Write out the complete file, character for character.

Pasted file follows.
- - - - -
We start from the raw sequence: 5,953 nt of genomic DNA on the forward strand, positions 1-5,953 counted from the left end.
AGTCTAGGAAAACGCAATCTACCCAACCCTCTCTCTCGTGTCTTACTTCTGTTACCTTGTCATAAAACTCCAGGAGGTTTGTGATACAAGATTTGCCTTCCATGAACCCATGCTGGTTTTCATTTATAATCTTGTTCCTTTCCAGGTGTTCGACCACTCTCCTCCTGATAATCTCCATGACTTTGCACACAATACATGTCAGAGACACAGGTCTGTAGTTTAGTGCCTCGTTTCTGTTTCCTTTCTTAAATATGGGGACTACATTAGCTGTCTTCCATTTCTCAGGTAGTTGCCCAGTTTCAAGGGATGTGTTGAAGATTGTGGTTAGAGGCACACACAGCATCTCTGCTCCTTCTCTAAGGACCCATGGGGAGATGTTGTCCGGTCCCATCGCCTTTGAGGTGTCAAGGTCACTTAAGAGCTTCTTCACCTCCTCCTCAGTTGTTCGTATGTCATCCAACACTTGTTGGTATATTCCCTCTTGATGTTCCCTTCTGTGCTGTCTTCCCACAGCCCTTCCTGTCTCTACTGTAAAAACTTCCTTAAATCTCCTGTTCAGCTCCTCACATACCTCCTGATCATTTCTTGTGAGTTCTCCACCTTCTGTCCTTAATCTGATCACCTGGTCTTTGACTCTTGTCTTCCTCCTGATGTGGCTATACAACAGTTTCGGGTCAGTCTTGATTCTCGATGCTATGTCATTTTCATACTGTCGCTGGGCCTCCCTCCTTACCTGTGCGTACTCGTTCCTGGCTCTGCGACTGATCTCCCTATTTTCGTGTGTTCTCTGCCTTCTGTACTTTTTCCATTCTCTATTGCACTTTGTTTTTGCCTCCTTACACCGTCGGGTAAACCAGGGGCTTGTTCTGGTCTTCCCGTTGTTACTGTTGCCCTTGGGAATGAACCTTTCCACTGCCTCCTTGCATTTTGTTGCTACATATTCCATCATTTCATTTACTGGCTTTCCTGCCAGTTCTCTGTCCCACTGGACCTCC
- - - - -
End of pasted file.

We start from the raw sequence: 5,953 nt of genomic DNA on the forward strand, positions 1-5,953 counted from the left end.
AGTCTAGGAAAACGCAATCTACCCAACCCTCTCTCTCGTGTCTTACTTCTGTTACCTTGTCATAAAACTCCAGGAGGTTTGTGATACAAGATTTGCCTTCCATGAACCCATGCTGGTTTTCATTTATAATCTTGTTCCTTTCCAGGTGTTCGACCACTCTCCTCCTGATAATCTCCATGACTTTGCACACAATACATGTCAGAGACACAGGTCTGTAGTTTAGTGCCTCGTTTCTGTTTCCTTTCTTAAATATGGGGACTACATTAGCTGTCTTCCATTTCTCAGGTAGTTGCCCAGTTTCAAGGGATGTGTTGAAGATTGTGGTTAGAGGCACACACAGCATCTCTGCTCCTTCTCTAAGGACCCATGGGGAGATGTTGTCCGGTCCCATCGCCTTTGAGGTGTCAAGGTCACTTAAGAGCTTCTTCACCTCCTCCTCAGTTGTTCGTATGTCATCCAACACTTGTTGGTATATTCCCTCTTGATGTTCCCTTCTGTGCTGTCTTCCCACAGCCCTTCCTGTCTCTACTGTAAAAACTTCCTTAAATCTCCTGTTCAGCTCCTCACATACCTCCTGATCATTTCTTGTGAGTTCTCCACCTTCTGTCCTTAATCTGATCACCTGGTCTTTGACTCTTGTCTTCCTCCTGATGTGGCTATACAACAGTTTCGGGTCAGTCTTGATTCTCGATGCTATGTCATTTTCATACTGTCGCTGGGCCTCCCTCCTTACCTGTGCGTACTCGTTCCTGGCTCTGCGACTGATCTCCCTATTTTCGTGTGTTCTCTGCCTTCTGTACTTTTTCCATTCTCTATTGCACTTTGTTTTTGCCTCCTTACACCGTCGGGTAAACCAGGGGCTTGTTCTGGTCTTCCCGTTGTTACTGTTGCCCTTGGGAATGAACCTTTCCACTGCCTCCTTGCATTTTGTTGCTACATATTCCATCATTTCATTTACTGGCTTTCCTGCCAGTTCTCTGTCCCACTGGACCTCC